The IRS keeps encouraging taxpayers to file electronically. This week, the agency released new statistics on how successful that effort has been. E-filing by individuals has increased by more than 4 percent compared to last year.
Add in e-filing by tax professionals and nearly 114 million returns had already been filed electronically through May 10. This is up from about 112 million at the same time a year ago.
But as we discussed in our January 16 post, the convenience of e-filing has also come with significant downsides for taxpayers. In this post, we'll review concerns about tax audits and identity theft that affect taxpayers in California and across the country.
One of these downsides is the way e-filing has given the IRS a ready-made database that can be used for tax audits. The IRS admits that it maintains an e-file database that can be used for audit purposes. Because the data is already in computerized form, it is more easily searched for matches that may raise an audit flag.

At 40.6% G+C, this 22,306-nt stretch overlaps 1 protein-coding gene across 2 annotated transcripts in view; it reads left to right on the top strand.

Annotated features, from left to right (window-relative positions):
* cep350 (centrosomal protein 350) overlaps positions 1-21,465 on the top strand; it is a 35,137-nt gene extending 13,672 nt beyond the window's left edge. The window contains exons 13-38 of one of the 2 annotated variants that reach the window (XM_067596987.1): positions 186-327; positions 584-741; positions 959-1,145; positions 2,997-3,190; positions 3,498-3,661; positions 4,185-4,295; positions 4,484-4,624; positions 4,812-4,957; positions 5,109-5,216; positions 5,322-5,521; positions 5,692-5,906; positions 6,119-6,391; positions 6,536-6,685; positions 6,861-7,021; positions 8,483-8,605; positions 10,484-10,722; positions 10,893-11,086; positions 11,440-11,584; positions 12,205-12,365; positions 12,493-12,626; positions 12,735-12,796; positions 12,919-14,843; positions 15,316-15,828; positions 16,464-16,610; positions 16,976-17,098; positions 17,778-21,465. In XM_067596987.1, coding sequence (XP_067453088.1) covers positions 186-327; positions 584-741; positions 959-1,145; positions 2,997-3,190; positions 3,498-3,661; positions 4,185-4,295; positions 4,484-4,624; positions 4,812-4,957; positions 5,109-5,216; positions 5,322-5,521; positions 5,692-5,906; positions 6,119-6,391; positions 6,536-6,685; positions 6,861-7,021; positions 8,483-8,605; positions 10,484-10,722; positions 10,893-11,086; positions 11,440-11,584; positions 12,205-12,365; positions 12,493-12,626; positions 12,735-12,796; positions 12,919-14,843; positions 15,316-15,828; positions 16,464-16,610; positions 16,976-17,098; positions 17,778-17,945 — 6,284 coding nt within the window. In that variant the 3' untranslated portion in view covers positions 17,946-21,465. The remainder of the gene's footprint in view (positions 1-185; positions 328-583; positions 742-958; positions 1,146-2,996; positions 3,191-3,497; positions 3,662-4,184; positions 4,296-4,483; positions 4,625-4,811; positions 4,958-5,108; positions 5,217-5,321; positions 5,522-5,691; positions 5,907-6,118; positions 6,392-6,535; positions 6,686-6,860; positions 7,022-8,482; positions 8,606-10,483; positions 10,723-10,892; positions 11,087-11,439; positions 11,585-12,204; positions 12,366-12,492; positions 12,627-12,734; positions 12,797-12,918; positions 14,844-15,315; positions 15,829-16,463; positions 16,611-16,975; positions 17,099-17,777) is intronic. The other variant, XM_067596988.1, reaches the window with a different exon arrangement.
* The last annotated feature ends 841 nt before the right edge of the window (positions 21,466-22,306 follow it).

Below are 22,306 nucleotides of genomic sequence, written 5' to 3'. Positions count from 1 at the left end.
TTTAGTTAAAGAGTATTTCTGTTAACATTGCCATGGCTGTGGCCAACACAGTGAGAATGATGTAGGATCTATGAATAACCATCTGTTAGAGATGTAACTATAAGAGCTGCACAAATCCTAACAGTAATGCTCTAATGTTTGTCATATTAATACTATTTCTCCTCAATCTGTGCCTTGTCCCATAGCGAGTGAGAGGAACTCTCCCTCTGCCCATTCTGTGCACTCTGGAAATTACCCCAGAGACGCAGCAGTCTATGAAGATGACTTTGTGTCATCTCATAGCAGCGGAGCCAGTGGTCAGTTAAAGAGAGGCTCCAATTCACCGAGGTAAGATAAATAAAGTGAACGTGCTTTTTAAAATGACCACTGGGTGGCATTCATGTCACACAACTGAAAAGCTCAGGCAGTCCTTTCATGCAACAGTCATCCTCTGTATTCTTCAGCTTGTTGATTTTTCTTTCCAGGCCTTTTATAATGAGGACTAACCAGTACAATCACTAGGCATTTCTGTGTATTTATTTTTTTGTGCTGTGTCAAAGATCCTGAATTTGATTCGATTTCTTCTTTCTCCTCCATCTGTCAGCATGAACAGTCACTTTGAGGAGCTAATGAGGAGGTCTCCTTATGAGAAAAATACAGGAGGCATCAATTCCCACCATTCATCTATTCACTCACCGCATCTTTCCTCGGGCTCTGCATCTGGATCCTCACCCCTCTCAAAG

Another downside from e-filing is greater vulnerability of taxpayers to tax refund fraud based on identity theft. Perpetrators of identity theft scams often file electronically on the victim's behalf. The refund is then sent through direct deposit, a means of transmitting refunds that has grown along with e-filing.
Overall, nearly 80 percent of tax refunds are now dispersed through direct deposit. But the number of refunds dispersed is running behind last year's total so far. Through May 10, about 1.5 million fewer refunds have been sent out.
Source: "More Taxpayers e-file from Home in 2013,"IRS.gov, 5-20-13